Published On: Tue, Jan 14th, 2020

How to… decorate dough

Britt Box (shewhobakes.co.uk) gets creative with cookie dough by decorating it in three different ways – swirl, checkerboard and hidden heart!

Sugar cookies are a great base to work with, especially if you’re decorating with sugarpaste and royal icing. But one technique that sometimes gets overlooked–and one I think is fabulous– is decorating the dough itself!

This technique of colouring and shaping the dough makes for some pretty great results. They can be themed to your colour or flavour scheme easily, they are striking to look at and certainly something a bit different!

I’ll be talking you through three of my go-to decorated dough styles; swirl, checkerboard and hidden heart.

Let’s start with my recipe for tasty no-spread sugar cookie dough, which is perfect for this project.

decorate dough

For the no-spread sugar cookies

• 125g (41⁄4oz) cold unsalted butter

• 125g (41⁄4oz) caster sugar

• 1 free-range egg

• 1tsp vanilla

• 250g (9oz) plain flour

NB To make chocolate dough, follow the ingredients above and simply add 30g (1oz) cocoa powder (optional)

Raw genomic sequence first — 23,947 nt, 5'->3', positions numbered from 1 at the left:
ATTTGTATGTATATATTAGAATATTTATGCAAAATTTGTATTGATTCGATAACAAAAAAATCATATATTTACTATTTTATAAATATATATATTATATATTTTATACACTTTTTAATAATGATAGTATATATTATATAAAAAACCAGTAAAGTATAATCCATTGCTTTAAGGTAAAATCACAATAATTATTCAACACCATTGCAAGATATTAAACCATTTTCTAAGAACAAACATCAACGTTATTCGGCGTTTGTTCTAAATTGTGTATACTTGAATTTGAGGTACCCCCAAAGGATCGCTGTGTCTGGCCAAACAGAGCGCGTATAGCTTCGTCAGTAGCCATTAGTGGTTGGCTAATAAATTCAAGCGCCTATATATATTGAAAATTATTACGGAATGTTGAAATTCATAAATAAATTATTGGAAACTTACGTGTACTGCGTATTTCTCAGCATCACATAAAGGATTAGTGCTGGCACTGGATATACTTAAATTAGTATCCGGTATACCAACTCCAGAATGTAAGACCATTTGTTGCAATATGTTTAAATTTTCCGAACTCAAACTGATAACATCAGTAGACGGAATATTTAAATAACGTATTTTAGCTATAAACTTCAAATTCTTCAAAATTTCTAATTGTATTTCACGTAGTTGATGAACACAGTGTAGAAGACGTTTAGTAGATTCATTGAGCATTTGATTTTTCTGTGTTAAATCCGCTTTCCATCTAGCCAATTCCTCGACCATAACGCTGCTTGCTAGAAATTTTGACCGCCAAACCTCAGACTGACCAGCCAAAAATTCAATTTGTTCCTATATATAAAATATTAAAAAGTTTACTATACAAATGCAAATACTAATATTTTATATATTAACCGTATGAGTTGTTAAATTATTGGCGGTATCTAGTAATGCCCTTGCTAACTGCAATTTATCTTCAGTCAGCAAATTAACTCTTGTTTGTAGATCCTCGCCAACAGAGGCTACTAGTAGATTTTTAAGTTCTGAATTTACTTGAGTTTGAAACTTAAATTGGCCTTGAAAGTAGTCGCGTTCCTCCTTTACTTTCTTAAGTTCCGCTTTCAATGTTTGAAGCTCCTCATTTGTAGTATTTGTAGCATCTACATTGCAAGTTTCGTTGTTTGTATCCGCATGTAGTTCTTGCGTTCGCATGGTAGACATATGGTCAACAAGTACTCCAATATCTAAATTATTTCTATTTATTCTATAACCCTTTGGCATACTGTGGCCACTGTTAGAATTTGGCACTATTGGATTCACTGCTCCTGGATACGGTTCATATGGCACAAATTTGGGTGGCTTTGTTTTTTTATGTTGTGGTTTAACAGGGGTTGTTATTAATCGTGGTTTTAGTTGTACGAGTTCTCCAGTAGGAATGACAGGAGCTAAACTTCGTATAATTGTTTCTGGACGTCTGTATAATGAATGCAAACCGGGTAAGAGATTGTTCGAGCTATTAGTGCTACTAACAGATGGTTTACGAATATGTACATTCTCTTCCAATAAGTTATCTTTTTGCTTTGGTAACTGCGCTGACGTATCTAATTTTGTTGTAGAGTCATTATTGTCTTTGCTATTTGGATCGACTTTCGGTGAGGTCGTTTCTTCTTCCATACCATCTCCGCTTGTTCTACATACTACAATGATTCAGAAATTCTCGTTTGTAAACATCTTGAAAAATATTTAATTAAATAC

1. Cream together the butter and sugar.

2. Add the vanilla and the egg and mix well.

3. Finally, mix in the flour (and cocoa powder if using) and combine to form a dough.

4. Spoon the dough onto clingfilm, wrap well and chill for at least 30 minutes.

5. Once you’ve done that, you can then start decorating dough!

decorate dough

Swirls

1. To make swirl cookies, you will need two batches of dough in different colours. I’ve used chocolate dough, which is a nice deep brown and I’m also using plain dough which I’ve coloured and flavoured with orange flavouring instead of vanilla.